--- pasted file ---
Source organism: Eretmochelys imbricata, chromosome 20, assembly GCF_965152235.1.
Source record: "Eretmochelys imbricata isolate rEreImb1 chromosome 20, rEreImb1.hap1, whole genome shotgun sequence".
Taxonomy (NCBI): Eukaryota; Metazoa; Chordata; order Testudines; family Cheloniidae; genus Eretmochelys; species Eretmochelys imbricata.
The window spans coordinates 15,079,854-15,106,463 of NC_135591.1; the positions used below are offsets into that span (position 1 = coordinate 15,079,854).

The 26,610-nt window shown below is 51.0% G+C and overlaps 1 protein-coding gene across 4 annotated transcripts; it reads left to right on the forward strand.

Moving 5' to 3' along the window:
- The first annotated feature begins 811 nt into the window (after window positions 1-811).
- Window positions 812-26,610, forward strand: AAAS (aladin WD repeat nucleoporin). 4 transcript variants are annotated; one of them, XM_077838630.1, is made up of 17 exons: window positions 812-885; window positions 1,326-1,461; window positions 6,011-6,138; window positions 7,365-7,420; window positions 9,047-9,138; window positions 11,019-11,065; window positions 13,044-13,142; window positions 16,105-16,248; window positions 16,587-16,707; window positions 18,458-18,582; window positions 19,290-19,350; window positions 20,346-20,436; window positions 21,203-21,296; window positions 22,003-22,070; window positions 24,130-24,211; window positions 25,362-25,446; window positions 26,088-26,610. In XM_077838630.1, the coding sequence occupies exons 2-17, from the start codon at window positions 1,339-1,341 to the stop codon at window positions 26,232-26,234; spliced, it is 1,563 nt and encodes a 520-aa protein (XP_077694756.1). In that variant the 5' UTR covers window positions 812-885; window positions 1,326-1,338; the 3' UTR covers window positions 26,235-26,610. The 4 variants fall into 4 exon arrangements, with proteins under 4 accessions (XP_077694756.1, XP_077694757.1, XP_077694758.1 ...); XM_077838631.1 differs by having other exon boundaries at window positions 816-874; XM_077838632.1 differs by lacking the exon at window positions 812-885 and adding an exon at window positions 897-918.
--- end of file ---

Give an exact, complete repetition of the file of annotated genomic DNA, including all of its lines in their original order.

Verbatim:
Source organism: Eretmochelys imbricata, chromosome 20, assembly GCF_965152235.1.
Source record: "Eretmochelys imbricata isolate rEreImb1 chromosome 20, rEreImb1.hap1, whole genome shotgun sequence".
Taxonomy (NCBI): Eukaryota; Metazoa; Chordata; order Testudines; family Cheloniidae; genus Eretmochelys; species Eretmochelys imbricata.
The window spans coordinates 15,079,854-15,106,463 of NC_135591.1; the positions used below are offsets into that span (position 1 = coordinate 15,079,854).

The 26,610-nt window shown below is 51.0% G+C and overlaps 1 protein-coding gene across 4 annotated transcripts; it reads left to right on the forward strand.

Moving 5' to 3' along the window:
- The first annotated feature begins 811 nt into the window (after window positions 1-811).
- Window positions 812-26,610, forward strand: AAAS (aladin WD repeat nucleoporin). 4 transcript variants are annotated; one of them, XM_077838630.1, is made up of 17 exons: window positions 812-885; window positions 1,326-1,461; window positions 6,011-6,138; window positions 7,365-7,420; window positions 9,047-9,138; window positions 11,019-11,065; window positions 13,044-13,142; window positions 16,105-16,248; window positions 16,587-16,707; window positions 18,458-18,582; window positions 19,290-19,350; window positions 20,346-20,436; window positions 21,203-21,296; window positions 22,003-22,070; window positions 24,130-24,211; window positions 25,362-25,446; window positions 26,088-26,610. In XM_077838630.1, the coding sequence occupies exons 2-17, from the start codon at window positions 1,339-1,341 to the stop codon at window positions 26,232-26,234; spliced, it is 1,563 nt and encodes a 520-aa protein (XP_077694756.1). In that variant the 5' UTR covers window positions 812-885; window positions 1,326-1,338; the 3' UTR covers window positions 26,235-26,610. The 4 variants fall into 4 exon arrangements, with proteins under 4 accessions (XP_077694756.1, XP_077694757.1, XP_077694758.1 ...); XM_077838631.1 differs by having other exon boundaries at window positions 816-874; XM_077838632.1 differs by lacking the exon at window positions 812-885 and adding an exon at window positions 897-918.